Prior developmental work on this topic has been done exclusively with people with MTBIs or with healthy participants (19, 20). Although this study extends prior work by having MTBI participants, trauma controls, and community controls in the same study, there is a need to compare and contrast these composite scores in people who have sustained moderate or severe TBIs and who have varying degrees of cognitive impairments before determining which cognition endpoint is most useful for TBI research and clinical trials. An additional limitation of the present study relates to the representativeness of the norms used for composite score calculation. The sample was recruited from Norway and the tests were administered in Norwegian, but none of the normative samples were comprised of people from Norway. This is the clinical and research reality in many countries; normative samples for many neuropsychological tests are from North America, mostly from the United States. The comparisons in the present study, however, were between groups, all of which were assessed with the same tests and norms, making the representativeness of the norms less confounding. Further, the mean OTBM for the community controls was 51.21 (i.e., close to the norm group mean of 50), indicating the mean performances for the observed sample were similar to those of the normative samples. The subgroup comparisons in the present study are limited by the relatively small number of patients with complicated MTBI (n = 17) and patients without LOC (n = 26). Because we required LOC to be witnessed in order to be coded as present, many patients were excluded from the LOC vs. no LOC comparisons due to uncertain LOC status. Thus, the lack of differences between patients with complicated and uncomplicated MTBI, and between patients with and without LOC, should be interpreted with caution. Also, the duration of PTA was self-reported and there is some evidence that people tend to overestimate their PTA duration, especially patients with cognitive deficits (57). The finding of lower cognitive functioning in patients with longer PTA could have been influenced by reporting bias. Finally, no stand-alone performance validity tests were included in this study. The context in which this study took place may make this concern less critical, but still important. We recruited a representative sample of MTBI patients in the acute phase, and not patients seeking health care later and test results from this study were solely for research purposes, not available to anyone else, and no financial gain could be obtained.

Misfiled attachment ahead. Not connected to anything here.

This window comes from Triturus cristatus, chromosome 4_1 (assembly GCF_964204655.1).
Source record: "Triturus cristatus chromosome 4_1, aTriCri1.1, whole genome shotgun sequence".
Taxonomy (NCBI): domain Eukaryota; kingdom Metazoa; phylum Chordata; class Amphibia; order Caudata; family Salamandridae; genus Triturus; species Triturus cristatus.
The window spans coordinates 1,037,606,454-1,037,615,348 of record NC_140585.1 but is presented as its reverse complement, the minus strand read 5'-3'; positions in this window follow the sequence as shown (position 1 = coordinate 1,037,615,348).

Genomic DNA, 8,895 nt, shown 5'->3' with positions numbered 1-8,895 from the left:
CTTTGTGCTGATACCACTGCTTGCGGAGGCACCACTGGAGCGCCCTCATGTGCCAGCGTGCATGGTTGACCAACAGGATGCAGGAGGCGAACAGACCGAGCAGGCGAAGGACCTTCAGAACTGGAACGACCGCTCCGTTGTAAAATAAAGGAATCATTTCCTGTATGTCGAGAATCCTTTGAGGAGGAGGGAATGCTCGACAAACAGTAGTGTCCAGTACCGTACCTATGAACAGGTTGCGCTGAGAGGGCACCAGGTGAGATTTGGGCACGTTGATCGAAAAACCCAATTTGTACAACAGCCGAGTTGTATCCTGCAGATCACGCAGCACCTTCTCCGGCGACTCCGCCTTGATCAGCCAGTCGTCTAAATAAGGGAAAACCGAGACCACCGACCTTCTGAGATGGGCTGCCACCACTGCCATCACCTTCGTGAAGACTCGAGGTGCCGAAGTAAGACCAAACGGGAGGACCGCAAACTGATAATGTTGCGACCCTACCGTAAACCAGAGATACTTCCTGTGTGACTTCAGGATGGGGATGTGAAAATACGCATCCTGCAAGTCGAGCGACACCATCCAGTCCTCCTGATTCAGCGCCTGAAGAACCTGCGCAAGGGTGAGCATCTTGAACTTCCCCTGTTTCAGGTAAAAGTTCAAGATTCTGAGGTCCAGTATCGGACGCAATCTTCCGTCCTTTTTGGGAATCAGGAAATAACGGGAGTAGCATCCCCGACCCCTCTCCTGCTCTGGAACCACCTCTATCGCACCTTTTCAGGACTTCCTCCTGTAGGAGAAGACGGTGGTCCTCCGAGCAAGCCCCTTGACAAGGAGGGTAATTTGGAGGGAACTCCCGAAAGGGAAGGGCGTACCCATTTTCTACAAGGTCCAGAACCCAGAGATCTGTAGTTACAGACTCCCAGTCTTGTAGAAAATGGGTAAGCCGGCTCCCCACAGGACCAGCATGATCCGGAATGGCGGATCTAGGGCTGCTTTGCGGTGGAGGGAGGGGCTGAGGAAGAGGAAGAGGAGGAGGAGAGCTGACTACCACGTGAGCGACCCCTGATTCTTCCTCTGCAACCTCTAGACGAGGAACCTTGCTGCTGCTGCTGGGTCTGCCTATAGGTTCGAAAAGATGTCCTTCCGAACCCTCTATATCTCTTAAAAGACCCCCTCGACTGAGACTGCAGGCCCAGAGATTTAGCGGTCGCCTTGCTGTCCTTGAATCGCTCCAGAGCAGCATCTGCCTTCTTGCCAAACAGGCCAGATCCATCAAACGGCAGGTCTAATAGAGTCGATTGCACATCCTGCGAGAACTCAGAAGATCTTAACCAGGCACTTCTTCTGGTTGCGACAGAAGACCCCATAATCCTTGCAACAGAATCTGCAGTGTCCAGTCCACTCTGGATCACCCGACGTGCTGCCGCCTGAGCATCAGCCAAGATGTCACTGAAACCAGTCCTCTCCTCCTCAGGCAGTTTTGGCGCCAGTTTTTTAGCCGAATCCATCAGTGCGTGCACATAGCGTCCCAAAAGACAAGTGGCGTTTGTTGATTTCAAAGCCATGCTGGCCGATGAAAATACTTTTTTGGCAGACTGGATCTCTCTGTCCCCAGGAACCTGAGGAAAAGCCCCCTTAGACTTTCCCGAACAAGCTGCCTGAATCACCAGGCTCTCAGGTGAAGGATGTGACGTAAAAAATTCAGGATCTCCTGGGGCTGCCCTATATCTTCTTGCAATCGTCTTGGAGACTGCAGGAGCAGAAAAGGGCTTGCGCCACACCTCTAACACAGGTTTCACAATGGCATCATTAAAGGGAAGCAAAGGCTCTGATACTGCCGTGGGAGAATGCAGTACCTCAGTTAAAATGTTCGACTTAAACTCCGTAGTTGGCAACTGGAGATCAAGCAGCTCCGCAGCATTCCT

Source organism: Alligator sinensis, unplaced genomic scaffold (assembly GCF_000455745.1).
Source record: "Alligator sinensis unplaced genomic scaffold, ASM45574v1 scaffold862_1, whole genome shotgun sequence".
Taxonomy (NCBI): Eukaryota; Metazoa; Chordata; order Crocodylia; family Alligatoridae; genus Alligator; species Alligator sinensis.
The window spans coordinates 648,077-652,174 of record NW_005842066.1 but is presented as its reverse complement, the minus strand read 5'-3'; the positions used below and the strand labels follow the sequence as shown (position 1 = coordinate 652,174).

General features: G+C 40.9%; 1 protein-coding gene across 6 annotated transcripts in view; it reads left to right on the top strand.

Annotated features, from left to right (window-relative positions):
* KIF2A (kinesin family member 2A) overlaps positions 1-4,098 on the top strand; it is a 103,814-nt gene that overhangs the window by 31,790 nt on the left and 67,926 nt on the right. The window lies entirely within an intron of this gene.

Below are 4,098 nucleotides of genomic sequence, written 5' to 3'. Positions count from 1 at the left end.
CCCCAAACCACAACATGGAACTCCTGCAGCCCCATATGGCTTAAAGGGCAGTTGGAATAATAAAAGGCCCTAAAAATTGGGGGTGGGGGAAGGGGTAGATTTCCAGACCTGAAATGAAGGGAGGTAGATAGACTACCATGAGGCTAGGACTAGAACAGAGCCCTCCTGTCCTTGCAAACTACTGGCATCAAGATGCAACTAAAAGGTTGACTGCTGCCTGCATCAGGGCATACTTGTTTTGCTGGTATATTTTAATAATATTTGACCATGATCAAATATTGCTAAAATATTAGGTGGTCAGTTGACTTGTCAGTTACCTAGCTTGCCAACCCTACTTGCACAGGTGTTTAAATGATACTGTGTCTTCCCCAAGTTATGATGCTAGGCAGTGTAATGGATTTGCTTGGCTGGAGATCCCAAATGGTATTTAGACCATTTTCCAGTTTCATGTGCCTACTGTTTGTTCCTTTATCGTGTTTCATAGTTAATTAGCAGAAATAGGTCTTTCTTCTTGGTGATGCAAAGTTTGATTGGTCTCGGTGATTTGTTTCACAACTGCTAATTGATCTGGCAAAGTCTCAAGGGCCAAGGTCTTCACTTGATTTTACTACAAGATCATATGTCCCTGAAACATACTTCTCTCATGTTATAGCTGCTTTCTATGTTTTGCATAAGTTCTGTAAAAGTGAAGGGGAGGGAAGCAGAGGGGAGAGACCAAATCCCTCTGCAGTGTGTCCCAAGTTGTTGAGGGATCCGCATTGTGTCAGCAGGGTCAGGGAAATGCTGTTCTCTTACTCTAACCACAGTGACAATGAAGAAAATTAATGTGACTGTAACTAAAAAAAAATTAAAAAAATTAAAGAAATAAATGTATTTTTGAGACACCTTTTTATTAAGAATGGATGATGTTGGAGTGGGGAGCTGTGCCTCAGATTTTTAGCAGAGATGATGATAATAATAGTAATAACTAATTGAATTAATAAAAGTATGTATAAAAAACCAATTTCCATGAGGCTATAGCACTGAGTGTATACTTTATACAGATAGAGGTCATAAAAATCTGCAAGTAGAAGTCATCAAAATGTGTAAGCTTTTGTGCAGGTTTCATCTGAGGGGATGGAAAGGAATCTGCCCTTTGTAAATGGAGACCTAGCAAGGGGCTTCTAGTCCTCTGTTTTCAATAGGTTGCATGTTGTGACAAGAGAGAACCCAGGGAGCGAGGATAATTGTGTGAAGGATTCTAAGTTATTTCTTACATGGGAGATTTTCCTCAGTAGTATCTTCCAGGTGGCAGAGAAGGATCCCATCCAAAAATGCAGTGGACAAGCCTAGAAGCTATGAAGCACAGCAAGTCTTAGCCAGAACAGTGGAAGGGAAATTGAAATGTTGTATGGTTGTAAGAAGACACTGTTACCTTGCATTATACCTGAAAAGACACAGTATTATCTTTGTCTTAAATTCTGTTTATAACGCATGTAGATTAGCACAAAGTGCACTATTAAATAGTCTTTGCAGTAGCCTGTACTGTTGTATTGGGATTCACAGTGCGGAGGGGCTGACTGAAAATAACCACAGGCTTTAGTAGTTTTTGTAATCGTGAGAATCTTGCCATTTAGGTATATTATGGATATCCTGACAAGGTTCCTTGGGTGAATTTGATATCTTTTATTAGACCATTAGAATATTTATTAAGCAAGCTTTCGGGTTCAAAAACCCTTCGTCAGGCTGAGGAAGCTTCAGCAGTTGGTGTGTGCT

This study adds to a body of literature exploring methods to aggregate neuropsychological test scores in a manner that could be useful to produce summary outcome scores for use in observational research and clinical trials. It is an explicit goal of this program of research to develop a cognition endpoint score suitable for diverse batteries of tests, administered in different countries and in different languages, to people with TBIs of broad severity and at varying time points following injury (17). In the present study, cross-sectional comparisons between MTBI, trauma control, and community control groups 2 weeks following injury showed that the seven composites had similar effect sizes of group differences, along with significant redundancy between some of the composite scores as evidenced by high intercorrelations. If future studies on moderate to severe TBI confirm similar effect sizes between the composites, the OTBM composite may be preferred as a clinical trial endpoint because no data reduction (i.e., using cutoffs for defining a low score that are then changed into specific values) is needed when this composite is calculated. Also, the risk of unequal impact from different scores when several normative samples are used might be smaller for the OTBM score because this composite does not rely on cutoffs based on normative data. For studies seeking to enrich or stratify, however, a composite score that classifies people as having mild cognitive impairment might be preferred. The studies to date have examined the distributional characteristics of composites, similarities between them, and group differences based on mild injuries. These studies have had largely similar findings. Future studies examining additional psychometric aspects of the composite scores (e.g., test-retest reliability, reliable change, and minimal clinically important differences) are needed.